steam on door from heat and moisture
steam on door from heat and moisture
20.JPG
done...there should be nice white mycelium between all of the beans
done...there should be nice white mycelium between all of the beans...this can take almost thirty hours of incubation time total
22.JPG
ready to steam
ready to steam
23.JPG
cut in squares for twenty minutes steaming
cut in squares for twenty minutes steaming
24.JPG
a different batch...a little sporulation is fine as long as the smell is good
a different batch...a little sporulation is fine as long as the smell is good
 
pollinator
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Thanks for posting this!  I love tempeh and making my own is on my to-do list.
 
Judith Browning
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Mk Neal wrote:Thanks for posting this!  I love tempeh and making my own is on my to-do list.



Mk, you are welcome!
If you've only had store bought you are in for a real treat...homemade is even better.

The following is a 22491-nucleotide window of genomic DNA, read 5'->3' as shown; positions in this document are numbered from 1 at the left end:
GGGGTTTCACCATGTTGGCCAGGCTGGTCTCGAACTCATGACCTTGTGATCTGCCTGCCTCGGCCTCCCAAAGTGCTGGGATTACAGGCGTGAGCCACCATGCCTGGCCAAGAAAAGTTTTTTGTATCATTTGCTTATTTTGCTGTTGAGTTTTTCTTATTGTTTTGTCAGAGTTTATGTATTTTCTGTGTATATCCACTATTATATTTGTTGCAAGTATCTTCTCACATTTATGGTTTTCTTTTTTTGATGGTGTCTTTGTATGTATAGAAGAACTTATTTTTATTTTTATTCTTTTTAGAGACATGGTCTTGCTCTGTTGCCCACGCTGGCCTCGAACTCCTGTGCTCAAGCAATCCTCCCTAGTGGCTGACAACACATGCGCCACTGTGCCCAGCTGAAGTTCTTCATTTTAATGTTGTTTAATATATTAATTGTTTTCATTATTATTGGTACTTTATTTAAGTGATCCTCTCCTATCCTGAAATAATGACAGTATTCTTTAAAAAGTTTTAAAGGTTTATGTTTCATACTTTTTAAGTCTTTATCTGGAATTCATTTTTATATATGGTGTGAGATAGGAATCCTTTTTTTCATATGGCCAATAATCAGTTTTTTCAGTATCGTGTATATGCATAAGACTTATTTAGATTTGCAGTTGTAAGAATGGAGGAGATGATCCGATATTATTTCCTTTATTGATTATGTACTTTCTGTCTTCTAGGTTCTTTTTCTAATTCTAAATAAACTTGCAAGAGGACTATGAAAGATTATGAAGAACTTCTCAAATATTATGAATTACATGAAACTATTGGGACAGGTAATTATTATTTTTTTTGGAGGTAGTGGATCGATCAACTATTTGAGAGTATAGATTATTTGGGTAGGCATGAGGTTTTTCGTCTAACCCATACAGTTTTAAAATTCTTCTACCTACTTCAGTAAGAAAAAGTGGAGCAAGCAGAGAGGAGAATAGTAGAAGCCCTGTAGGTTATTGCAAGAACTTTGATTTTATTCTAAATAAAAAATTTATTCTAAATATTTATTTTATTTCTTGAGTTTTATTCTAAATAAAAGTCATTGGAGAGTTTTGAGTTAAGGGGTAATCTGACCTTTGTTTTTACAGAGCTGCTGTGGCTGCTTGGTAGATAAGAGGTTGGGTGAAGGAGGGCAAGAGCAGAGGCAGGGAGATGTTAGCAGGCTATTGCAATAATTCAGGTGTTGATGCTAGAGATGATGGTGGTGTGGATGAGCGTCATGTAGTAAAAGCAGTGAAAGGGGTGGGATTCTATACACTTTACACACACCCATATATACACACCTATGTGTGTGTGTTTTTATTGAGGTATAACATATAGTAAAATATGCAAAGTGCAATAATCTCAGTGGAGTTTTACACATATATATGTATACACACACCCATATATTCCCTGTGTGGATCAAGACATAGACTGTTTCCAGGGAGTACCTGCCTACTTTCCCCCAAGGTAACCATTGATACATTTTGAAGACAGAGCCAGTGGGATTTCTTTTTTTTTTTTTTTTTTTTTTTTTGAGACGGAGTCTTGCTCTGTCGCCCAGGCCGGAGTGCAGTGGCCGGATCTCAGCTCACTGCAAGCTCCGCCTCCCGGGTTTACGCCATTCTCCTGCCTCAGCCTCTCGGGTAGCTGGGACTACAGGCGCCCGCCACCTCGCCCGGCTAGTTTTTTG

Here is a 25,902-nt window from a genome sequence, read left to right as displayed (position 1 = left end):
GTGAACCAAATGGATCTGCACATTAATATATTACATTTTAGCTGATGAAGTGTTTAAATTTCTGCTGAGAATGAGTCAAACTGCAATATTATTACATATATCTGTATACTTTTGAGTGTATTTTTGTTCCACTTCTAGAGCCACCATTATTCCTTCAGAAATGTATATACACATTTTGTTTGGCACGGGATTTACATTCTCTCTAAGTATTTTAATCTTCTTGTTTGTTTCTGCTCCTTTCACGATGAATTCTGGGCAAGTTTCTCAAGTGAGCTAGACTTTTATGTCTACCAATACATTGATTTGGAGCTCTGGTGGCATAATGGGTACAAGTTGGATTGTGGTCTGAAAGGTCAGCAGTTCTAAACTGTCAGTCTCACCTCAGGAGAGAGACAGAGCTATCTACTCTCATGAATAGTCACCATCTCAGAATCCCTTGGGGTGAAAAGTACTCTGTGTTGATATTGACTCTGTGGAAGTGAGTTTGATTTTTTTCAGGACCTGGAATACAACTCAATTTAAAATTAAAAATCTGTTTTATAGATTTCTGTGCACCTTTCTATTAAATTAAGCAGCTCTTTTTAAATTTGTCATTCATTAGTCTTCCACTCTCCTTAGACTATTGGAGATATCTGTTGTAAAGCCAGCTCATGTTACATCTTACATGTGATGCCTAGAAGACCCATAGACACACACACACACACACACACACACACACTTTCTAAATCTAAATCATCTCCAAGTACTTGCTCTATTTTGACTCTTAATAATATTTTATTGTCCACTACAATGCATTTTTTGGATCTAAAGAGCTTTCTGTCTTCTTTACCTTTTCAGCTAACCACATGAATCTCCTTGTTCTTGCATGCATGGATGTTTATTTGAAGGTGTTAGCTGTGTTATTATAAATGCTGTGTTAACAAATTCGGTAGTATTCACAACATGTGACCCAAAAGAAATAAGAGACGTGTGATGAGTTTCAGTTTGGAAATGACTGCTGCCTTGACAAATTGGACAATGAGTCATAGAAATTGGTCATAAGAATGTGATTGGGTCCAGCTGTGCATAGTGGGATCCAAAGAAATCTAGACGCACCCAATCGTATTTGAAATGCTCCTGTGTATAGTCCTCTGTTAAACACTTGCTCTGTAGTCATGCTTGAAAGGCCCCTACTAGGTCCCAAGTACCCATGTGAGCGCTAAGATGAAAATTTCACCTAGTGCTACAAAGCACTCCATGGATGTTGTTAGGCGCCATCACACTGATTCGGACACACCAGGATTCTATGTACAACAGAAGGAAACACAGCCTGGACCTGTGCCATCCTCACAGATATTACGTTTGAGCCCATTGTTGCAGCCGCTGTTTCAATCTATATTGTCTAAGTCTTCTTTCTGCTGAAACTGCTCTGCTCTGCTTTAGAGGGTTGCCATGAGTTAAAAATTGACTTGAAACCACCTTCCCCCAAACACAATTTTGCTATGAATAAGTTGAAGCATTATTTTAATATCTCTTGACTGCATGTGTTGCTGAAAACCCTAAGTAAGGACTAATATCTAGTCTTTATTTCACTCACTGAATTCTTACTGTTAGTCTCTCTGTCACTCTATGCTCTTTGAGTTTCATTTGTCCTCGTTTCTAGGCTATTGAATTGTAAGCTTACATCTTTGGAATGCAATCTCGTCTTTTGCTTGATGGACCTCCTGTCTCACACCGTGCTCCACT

There are a lot of ways a batch can go wrong.....too hot, too cold, too wet, too dry, not mixed well, not enough hulls removed and beans split, bad starter,....and all easy to avoid with a thermometer, a practice run with the 'incubator', towel drying, covering to prevent moisture loss, stir, stir, stir in the starter, crack the beans in a grinder.....and buy starter from a reliable source.

Looking forward to hearing about your experience....
 
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Thanks for the grain mill tip :thumbup: Is this a cup of beans or a pound in the first pic?


 
Judith Browning
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Burl Smith wrote:Thanks for the grain mill tip Is this a cup of beans or a pound in the first pic?